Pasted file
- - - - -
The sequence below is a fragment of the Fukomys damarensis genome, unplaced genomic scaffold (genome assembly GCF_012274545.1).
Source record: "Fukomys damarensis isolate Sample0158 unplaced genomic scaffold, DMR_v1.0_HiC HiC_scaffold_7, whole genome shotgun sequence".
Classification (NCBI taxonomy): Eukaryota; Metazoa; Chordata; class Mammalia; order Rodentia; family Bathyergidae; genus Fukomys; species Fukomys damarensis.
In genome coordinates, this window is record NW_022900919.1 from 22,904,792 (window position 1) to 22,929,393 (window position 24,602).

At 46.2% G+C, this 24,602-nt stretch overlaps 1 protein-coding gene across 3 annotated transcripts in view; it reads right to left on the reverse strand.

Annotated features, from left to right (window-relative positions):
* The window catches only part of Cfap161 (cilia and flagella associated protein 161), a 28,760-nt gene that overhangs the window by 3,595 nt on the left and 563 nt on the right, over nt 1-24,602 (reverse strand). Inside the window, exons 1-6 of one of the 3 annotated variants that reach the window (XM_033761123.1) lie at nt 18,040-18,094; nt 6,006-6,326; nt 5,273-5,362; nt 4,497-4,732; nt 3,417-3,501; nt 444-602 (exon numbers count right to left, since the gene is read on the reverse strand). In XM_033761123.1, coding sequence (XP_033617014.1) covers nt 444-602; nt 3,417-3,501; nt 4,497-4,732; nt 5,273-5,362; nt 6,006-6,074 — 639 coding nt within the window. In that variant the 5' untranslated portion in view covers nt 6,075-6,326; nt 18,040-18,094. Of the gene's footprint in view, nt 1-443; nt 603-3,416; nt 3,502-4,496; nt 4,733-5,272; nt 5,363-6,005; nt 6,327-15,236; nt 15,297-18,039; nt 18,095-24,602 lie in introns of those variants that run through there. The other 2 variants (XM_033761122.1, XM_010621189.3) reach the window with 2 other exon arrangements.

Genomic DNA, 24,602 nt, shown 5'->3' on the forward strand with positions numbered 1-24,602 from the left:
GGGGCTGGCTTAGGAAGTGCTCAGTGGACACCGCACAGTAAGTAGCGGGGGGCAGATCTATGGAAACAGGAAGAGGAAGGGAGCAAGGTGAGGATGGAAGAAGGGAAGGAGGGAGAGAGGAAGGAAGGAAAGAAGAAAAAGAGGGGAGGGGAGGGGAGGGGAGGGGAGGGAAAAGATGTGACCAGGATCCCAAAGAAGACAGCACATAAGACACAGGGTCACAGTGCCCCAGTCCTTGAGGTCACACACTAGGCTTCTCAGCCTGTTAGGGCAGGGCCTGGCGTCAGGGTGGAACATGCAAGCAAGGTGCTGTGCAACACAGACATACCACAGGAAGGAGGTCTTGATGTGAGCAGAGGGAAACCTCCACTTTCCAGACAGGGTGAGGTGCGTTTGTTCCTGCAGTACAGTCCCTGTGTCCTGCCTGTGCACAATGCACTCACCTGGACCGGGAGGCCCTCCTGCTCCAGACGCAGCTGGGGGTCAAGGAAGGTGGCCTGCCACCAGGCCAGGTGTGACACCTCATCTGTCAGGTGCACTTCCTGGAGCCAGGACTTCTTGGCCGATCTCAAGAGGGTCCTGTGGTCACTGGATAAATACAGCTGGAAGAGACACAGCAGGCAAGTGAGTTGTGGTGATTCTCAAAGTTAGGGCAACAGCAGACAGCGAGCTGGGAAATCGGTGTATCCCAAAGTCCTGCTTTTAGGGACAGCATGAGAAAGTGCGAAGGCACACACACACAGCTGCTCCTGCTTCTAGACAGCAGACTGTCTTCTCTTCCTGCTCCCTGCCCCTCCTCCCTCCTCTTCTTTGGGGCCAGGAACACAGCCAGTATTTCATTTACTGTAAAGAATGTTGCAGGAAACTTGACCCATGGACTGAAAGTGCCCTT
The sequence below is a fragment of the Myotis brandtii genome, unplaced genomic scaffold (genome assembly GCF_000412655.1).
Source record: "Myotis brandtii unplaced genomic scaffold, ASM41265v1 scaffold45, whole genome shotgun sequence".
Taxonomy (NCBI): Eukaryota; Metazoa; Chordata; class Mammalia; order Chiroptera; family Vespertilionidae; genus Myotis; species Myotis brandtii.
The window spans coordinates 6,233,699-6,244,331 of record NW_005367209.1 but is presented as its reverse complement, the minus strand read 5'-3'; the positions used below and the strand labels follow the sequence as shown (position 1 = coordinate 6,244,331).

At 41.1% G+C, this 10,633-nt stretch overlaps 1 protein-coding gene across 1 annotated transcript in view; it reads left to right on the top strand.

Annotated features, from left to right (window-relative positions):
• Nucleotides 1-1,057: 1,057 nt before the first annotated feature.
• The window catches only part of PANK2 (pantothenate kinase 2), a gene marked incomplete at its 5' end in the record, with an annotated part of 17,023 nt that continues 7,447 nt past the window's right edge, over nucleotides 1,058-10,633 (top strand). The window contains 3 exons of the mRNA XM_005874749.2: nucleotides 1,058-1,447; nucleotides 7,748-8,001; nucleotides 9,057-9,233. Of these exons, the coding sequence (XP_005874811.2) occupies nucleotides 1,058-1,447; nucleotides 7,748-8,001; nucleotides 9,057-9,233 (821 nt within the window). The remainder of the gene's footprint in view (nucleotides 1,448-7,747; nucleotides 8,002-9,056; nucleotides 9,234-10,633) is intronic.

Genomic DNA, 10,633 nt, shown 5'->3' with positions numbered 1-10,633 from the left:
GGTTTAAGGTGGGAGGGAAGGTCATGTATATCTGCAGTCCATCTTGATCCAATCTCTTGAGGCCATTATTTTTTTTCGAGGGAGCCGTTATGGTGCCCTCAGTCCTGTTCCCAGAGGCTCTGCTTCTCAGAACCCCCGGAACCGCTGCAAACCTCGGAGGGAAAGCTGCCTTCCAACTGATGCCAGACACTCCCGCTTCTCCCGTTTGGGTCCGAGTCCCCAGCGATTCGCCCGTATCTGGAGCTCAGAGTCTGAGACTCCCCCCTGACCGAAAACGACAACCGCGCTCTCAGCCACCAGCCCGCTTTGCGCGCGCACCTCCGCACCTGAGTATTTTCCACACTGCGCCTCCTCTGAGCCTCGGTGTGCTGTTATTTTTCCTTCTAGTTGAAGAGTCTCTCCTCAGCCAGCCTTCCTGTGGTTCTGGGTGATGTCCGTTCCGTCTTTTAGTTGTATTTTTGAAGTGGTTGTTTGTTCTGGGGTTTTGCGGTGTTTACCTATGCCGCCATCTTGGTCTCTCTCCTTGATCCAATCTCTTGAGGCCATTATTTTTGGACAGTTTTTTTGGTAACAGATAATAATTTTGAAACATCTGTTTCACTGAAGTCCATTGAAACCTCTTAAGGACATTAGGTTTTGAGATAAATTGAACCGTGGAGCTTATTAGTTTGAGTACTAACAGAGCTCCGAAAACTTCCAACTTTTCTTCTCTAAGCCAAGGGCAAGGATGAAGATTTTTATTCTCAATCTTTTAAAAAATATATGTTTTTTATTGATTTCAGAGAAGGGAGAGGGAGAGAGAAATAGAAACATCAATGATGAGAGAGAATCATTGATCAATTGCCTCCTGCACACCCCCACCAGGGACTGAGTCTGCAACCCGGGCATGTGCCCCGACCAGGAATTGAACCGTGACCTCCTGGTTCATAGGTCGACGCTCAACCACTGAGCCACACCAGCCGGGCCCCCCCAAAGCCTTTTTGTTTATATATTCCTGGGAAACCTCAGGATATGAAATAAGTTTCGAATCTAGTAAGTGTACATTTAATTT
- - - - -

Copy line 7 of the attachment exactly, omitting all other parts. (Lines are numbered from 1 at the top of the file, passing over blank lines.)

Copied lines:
* The window catches only part of Cfap161 (cilia and flagella associated protein 161), a 28,760-nt gene that overhangs the window by 3,595 nt on the left and 563 nt on the right, over nt 1-24,602 (reverse strand). Inside the window, exons 1-6 of one of the 3 annotated variants that reach the window (XM_033761123.1) lie at nt 18,040-18,094; nt 6,006-6,326; nt 5,273-5,362; nt 4,497-4,732; nt 3,417-3,501; nt 444-602 (exon numbers count right to left, since the gene is read on the reverse strand). In XM_033761123.1, coding sequence (XP_033617014.1) covers nt 444-602; nt 3,417-3,501; nt 4,497-4,732; nt 5,273-5,362; nt 6,006-6,074 — 639 coding nt within the window. In that variant the 5' untranslated portion in view covers nt 6,075-6,326; nt 18,040-18,094. Of the gene's footprint in view, nt 1-443; nt 603-3,416; nt 3,502-4,496; nt 4,733-5,272; nt 5,363-6,005; nt 6,327-15,236; nt 15,297-18,039; nt 18,095-24,602 lie in introns of those variants that run through there. The other 2 variants (XM_033761122.1, XM_010621189.3) reach the window with 2 other exon arrangements.